When did you last take a break?  A real break that is, not ten minutes snatched in desperation when you had to get out of the house, right now, or you would throttle the kids.  A planned relaxing break that actually refreshes you, switches off your brain, and re-energises your creativity?  Do you even remember when the last time was?  Before you had kids maybe?  Or just before you started your business?

We all need to take a break away from our business, away from stress, away from our normal daily grind.  We all know this, we all hear it regularly, yet how many of us actually do this?  I know I’m guilty of this.  When I worked outside the home, I left work of an afternoon and that was it.  My weekends were mine and my family’s.  I might think about work now and then, but that was as far as it went.

Now that I work at home though…. it’s a very different story.  That line between work and home is blurred to the point of non-existence.  Kids eating breakfast – I can check emails.  Dinner on cooking – go write a blog post.  Hubby on the computer of an evening – that’s work time.  And I’m not even counting the hours working during the day.

Is this healthy?  Of course it’s not.  Taking a break is like exercising – we all know we should be doing it, but somehow we never seem to find the time to do it.  And like exercise, when the pressure is on it’s the first thing to be dropped from the schedule.

Last year I took a sabbatical from my business for nearly four months.  I had agonised over the decision for two months before that and my husband being deployed was the final push that made the decision for me.  It was one of the best business decisions I had ever made.  I used the time to rest and recharge, to look at what I was doing, what was working and what wasn’t.  To decide where I wanted to go and what I wanted my business to do and be.  I came back to it early this year with renewed energy and direction.  So far, it’s been a huge success.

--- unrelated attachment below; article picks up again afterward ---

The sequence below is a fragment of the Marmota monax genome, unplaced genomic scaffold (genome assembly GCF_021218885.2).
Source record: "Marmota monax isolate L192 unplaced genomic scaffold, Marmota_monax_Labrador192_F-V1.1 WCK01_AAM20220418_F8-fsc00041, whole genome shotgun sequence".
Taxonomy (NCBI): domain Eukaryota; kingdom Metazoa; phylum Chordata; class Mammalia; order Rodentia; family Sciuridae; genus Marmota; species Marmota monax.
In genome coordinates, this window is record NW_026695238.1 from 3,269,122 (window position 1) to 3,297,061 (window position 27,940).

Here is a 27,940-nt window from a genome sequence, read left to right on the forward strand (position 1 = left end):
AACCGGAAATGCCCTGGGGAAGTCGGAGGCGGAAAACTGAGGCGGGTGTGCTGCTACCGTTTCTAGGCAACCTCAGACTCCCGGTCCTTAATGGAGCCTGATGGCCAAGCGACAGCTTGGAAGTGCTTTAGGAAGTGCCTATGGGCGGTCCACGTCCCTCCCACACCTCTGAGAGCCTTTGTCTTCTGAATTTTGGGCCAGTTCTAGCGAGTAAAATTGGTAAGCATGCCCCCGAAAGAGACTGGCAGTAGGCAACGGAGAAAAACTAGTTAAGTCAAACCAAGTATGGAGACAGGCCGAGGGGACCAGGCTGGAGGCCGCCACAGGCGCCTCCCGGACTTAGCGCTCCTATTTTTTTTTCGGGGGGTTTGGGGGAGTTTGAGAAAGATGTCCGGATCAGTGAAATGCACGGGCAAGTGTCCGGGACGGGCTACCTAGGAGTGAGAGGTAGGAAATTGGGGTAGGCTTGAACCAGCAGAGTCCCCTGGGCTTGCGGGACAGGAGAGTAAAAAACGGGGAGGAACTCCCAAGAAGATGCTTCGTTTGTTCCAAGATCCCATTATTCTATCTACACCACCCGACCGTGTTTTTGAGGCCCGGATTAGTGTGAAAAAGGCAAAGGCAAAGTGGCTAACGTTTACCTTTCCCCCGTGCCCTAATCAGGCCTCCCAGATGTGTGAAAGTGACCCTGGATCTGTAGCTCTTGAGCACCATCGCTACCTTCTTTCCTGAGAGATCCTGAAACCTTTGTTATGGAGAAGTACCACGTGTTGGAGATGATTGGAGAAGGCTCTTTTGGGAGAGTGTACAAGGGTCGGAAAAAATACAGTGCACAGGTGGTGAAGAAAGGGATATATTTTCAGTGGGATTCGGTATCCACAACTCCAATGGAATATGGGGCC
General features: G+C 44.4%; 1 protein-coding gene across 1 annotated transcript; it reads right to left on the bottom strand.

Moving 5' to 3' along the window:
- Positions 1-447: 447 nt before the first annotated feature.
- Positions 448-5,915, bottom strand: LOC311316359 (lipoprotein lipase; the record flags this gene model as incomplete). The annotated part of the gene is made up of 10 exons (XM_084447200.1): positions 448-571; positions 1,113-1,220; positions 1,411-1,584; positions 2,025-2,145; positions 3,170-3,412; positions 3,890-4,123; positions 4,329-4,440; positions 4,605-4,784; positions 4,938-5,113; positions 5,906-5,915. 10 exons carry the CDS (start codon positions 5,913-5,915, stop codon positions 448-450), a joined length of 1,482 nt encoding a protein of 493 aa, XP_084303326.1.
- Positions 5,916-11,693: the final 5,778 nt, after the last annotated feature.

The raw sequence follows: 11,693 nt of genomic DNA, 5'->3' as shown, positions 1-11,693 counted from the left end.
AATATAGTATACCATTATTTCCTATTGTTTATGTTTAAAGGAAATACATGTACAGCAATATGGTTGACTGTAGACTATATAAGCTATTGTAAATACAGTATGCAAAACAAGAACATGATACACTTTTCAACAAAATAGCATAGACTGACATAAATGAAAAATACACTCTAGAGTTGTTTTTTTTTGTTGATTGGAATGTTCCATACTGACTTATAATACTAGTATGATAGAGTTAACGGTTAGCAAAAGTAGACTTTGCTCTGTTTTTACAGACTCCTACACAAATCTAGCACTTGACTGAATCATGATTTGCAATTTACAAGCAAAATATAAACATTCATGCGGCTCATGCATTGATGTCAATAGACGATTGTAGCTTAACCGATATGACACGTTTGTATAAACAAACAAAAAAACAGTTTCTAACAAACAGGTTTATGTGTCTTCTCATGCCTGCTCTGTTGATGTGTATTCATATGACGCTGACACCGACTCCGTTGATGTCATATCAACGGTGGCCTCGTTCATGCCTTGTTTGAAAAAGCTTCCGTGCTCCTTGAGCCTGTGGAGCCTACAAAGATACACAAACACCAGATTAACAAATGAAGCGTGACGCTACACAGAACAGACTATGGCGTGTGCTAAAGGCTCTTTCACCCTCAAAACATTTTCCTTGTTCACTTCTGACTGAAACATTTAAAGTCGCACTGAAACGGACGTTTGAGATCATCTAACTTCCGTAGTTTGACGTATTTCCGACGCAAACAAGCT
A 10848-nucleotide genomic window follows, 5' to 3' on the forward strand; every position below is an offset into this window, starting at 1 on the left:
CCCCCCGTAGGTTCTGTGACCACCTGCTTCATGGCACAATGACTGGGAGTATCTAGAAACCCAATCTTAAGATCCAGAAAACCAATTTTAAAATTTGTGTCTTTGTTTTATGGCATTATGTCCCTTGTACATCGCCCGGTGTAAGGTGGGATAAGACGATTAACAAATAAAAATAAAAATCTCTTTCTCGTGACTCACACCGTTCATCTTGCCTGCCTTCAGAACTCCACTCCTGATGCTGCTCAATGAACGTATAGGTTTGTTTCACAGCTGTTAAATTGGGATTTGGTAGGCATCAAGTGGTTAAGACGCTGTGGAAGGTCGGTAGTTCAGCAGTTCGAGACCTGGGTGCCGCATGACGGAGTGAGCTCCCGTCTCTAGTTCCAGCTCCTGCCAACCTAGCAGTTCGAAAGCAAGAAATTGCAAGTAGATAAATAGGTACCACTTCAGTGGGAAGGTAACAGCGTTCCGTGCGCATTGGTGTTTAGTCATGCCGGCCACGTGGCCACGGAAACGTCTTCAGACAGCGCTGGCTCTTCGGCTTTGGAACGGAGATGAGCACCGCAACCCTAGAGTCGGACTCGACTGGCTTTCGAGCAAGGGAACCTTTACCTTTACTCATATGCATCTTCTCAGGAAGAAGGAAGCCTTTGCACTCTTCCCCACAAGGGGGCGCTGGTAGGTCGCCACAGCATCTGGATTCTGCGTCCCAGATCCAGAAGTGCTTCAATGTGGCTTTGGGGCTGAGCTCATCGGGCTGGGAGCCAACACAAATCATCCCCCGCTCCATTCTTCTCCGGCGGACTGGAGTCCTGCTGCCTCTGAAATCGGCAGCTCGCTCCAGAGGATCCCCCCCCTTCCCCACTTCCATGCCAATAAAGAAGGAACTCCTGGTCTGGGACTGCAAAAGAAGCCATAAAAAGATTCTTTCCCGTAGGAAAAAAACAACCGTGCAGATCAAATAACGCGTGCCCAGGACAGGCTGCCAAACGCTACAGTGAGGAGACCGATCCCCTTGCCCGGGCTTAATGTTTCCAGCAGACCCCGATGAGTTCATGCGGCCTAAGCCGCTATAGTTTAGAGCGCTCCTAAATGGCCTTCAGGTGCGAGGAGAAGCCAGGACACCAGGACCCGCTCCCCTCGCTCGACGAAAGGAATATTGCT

I know that taking a four month sabbatical isn’t practical for everyone or all the time.  However smaller breaks, rest periods and weekends, are essential to manage our energy, creativity and momentum.  Our bodies and minds are designed to work hard and then rest.  If you’ve ever looked into biorhythms you can see the energy cycle with it’s clear highs and lows.  Mental energy has the same cycle of highs and lows, work and rest, as physical energy.

One of the main reasons I find that clients don’t take breaks is that they don’t schedule them.  You have to make a firm decision regarding time off and working hours and then stick to those hours.

Plan time out of the house and with people not connected with your business.  Take the kids or go alone.  Have a change of scenery.  Walk.  Drive.  Have coffee (no taking a work notebook either!)

If you’re tied to the house, walk away from where you work.  Close the door if you can.  Go and do something not connected with business at all.  Preferably not housework either – it’s not a rest break if you’re simply swapping one work for another.

Take at least one full day off every week, all weekend would be even better.  If this isn’t possible on a regular basis then you really need to be taking a good hard look at your business and seeing where you need to cut back and restructure your work.

Even God rested on the seventh day.  If he felt the need to rest then why do we mortals think we can keep going without a break?

What do you do for downtime and rest breaks?  How long has it been since you took time out for yourself?

Melinda is the founder of SuperWAHM.com and started the site to share her learnings to help other Work At Home Mums become more independent and able to spend time with their families